And I’ve been thinking about my first encounter with an extended shoulder. When I tried to hem the armhole, a simple fold and topstitch, I couldn’t get the hem allowance to fit inside the opening! It just wasn’t drafted correctly for a turned hem.

Enter an easy re-draft. My example is the Sinclair Cachet Tee, a favorite for fit and silhouette, but it’s just one of many patterns that I’ve adjusted.

Here’s a look at the shoulder. On the left, the original draft, and on the right, the fix:

The underarm approach is similar:

And a look at the original and final draft of the armhole edges:

Other examples, both of these are woven fabrics:

Serendipity Studios Diane Kimono Dress
Butterick 6684 Pussy Bow Blouse

If you managed to get to this point, I hope you’re not sorry you read this! BTW, bet you noticed how you can change the hem allowance on just about anything to make it fit.

Bye for now! Coco

Spontaneous December sewing plan

Chuckle.

Sometimes I think the best anti-pandemic strategy is an outrageous stash of fabric. In line with that, yes, I am lurking Black Friday sales 🙂 My stash is beyond pitiful, like, nothing. Something I can rectify given the help of refund checks from my house closing in Weston, over a year ago!

Last week I visited the much-loved and appreciated Fabric.com, and placed a nice order. I’ve never sewn with much of a plan, I just lie in bed and get hit with an inspiration. So, upcoming:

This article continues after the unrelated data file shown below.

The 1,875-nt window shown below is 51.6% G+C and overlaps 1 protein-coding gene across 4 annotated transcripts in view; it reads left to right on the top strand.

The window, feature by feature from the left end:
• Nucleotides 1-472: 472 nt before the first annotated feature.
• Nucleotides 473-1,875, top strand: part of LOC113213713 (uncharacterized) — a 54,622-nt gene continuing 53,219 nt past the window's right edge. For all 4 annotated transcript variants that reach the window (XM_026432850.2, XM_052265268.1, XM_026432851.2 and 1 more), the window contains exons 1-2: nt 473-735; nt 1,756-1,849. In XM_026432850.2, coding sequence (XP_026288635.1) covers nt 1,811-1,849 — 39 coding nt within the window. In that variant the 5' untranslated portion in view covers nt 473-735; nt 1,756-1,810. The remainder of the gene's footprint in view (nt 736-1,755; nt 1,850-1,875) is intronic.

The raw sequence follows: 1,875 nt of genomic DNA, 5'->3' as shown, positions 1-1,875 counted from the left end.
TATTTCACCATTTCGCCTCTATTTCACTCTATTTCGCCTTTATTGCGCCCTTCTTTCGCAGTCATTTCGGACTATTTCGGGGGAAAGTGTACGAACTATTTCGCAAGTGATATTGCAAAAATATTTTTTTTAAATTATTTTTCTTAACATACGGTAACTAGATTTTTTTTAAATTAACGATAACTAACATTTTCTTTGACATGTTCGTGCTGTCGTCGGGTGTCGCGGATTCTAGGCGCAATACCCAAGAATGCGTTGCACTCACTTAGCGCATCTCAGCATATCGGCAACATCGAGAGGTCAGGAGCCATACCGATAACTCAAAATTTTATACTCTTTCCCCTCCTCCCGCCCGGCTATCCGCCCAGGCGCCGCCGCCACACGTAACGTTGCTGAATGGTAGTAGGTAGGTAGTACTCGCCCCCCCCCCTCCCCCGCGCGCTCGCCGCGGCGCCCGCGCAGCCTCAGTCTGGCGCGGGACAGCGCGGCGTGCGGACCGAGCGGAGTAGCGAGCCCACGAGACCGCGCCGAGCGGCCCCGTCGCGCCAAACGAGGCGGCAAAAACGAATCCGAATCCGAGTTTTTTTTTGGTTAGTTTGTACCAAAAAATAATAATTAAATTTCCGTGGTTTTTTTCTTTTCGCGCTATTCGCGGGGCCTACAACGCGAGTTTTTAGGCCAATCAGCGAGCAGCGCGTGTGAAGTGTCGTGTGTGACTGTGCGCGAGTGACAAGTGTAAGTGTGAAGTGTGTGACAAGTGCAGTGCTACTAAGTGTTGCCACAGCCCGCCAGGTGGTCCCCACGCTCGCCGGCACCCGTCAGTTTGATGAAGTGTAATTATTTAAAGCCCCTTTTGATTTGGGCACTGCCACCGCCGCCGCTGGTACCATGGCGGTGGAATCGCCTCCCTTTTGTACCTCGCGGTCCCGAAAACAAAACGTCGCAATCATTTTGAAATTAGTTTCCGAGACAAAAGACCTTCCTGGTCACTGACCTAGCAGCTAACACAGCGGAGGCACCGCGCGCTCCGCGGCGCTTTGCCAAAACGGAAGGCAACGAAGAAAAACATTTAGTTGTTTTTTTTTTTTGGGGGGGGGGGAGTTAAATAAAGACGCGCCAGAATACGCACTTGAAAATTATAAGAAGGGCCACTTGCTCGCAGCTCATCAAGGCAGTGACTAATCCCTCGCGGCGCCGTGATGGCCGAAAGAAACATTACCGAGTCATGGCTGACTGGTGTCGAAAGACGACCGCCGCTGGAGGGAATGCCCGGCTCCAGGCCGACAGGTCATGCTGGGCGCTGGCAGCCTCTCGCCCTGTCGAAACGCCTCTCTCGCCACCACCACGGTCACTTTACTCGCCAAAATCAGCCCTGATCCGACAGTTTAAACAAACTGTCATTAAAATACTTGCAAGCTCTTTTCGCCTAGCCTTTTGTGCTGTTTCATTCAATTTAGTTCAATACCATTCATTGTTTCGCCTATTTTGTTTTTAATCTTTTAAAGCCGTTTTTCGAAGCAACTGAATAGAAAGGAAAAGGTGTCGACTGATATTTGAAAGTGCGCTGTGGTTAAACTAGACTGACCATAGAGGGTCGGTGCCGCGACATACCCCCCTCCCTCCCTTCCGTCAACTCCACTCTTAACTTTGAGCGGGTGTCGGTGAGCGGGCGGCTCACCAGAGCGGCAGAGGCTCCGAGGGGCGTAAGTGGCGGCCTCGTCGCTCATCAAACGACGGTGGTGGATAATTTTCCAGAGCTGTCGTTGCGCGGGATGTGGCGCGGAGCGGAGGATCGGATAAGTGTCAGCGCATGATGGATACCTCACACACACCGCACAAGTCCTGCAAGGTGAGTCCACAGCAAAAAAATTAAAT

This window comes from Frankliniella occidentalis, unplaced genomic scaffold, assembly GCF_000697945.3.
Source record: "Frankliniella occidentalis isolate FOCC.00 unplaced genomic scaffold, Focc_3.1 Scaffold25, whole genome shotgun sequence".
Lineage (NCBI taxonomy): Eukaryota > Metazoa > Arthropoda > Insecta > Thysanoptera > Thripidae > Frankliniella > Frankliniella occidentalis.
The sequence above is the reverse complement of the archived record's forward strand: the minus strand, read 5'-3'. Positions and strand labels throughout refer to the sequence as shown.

A Deer & Doe Plantain Tee and Megan Nielson Virginia Leggings combo.

Another Style Arc Elani Tunic ( see last post) , in Robert Kaufman Driftless Insects linen:

And a pattern I’ve had for a couple years, a Katherine Tilton knit jacket, B6253 (search Ebay), with loads of detail, in a mid-weight sweatshirt fleece:

I hope you are all well, staying safe, and embracing hope and each other. Coco

Butterick 5504 linen pants

OK, setting a record, 2 posts in 2 days. But you guys are the best, all the comments, best wishes, and virtual hugs on my last post…right back at you. It really made realize that I’m not the only one trying to redefine my life to things as they are. You’re great.

The pants I mentioned on my post are these, a pattern I love, taken to a full length.

The fit is so nice, even in the back, with the elastic waist. Sewing notes: